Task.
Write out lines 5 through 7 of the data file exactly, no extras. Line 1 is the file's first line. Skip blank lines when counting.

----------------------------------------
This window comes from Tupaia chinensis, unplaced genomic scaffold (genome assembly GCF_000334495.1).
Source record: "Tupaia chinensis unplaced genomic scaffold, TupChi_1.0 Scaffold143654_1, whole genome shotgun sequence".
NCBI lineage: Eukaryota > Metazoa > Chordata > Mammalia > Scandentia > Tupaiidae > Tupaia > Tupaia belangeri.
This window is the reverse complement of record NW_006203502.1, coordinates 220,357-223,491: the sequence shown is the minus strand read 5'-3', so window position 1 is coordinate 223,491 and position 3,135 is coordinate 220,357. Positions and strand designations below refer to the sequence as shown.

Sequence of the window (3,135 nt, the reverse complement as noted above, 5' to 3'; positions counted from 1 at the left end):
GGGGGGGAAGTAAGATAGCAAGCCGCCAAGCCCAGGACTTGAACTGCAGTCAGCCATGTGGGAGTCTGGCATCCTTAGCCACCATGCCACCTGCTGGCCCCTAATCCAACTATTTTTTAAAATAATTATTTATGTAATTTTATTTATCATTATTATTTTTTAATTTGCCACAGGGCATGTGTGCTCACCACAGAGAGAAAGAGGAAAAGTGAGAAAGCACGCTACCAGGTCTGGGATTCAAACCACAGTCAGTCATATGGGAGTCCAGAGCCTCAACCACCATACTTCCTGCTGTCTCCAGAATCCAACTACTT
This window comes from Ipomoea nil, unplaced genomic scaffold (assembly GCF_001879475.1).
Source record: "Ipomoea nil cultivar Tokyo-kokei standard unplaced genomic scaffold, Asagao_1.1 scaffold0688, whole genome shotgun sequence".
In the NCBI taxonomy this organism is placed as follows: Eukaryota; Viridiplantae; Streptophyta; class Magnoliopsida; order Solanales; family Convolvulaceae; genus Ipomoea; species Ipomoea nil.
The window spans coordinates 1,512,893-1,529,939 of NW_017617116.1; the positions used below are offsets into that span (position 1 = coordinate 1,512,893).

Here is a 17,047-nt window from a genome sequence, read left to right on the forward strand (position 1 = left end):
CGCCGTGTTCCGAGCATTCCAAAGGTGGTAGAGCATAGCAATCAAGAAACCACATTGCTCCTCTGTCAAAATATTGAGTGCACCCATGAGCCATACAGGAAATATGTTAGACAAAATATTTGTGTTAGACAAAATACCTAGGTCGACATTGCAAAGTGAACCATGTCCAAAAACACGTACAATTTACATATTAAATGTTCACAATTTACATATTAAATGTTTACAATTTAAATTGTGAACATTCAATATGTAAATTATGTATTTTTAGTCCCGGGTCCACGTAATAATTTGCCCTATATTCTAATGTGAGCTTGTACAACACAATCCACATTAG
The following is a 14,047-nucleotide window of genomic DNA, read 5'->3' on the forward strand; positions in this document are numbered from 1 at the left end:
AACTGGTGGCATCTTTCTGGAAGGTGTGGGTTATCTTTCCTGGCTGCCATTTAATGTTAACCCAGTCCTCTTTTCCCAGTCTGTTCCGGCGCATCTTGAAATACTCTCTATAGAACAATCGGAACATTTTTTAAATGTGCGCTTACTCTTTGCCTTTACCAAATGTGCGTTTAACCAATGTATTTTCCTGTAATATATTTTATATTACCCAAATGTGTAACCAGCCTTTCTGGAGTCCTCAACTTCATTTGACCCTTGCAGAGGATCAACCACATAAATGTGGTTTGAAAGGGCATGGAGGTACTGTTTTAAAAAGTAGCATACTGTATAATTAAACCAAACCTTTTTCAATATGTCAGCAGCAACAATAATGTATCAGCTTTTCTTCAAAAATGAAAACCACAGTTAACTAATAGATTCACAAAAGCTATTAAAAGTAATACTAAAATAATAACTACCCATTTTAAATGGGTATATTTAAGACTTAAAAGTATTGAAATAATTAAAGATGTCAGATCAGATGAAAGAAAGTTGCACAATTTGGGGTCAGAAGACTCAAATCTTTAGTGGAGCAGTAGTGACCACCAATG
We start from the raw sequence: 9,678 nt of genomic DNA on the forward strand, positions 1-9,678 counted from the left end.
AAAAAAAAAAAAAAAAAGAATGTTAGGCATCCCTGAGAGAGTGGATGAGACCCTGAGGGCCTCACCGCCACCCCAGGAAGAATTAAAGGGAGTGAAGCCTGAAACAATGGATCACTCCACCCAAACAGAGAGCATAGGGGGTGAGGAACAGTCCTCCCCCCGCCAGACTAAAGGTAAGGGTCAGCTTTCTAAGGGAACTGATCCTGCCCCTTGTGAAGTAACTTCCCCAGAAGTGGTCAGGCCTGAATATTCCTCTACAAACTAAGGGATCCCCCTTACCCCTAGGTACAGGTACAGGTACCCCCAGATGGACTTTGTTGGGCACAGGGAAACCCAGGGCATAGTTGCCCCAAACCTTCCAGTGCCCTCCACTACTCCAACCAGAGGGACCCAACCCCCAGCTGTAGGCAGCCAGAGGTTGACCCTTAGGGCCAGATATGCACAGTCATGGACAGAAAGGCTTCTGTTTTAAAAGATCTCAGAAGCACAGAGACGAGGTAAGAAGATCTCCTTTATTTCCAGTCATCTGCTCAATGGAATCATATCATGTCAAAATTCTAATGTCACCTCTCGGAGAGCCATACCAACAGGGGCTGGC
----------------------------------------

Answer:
Sequence of the window (3,135 nt, the reverse complement as noted above, 5' to 3'; positions counted from 1 at the left end):
GGGGGGGAAGTAAGATAGCAAGCCGCCAAGCCCAGGACTTGAACTGCAGTCAGCCATGTGGGAGTCTGGCATCCTTAGCCACCATGCCACCTGCTGGCCCCTAATCCAACTATTTTTTAAAATAATTATTTATGTAATTTTATTTATCATTATTATTTTTTAATTTGCCACAGGGCATGTGTGCTCACCACAGAGAGAAAGAGGAAAAGTGAGAAAGCACGCTACCAGGTCTGGGATTCAAACCACAGTCAGTCATATGGGAGTCCAGAGCCTCAACCACCATACTTCCTGCTGTCTCCAGAATCCAACTACTT
This window comes from Ipomoea nil, unplaced genomic scaffold (assembly GCF_001879475.1).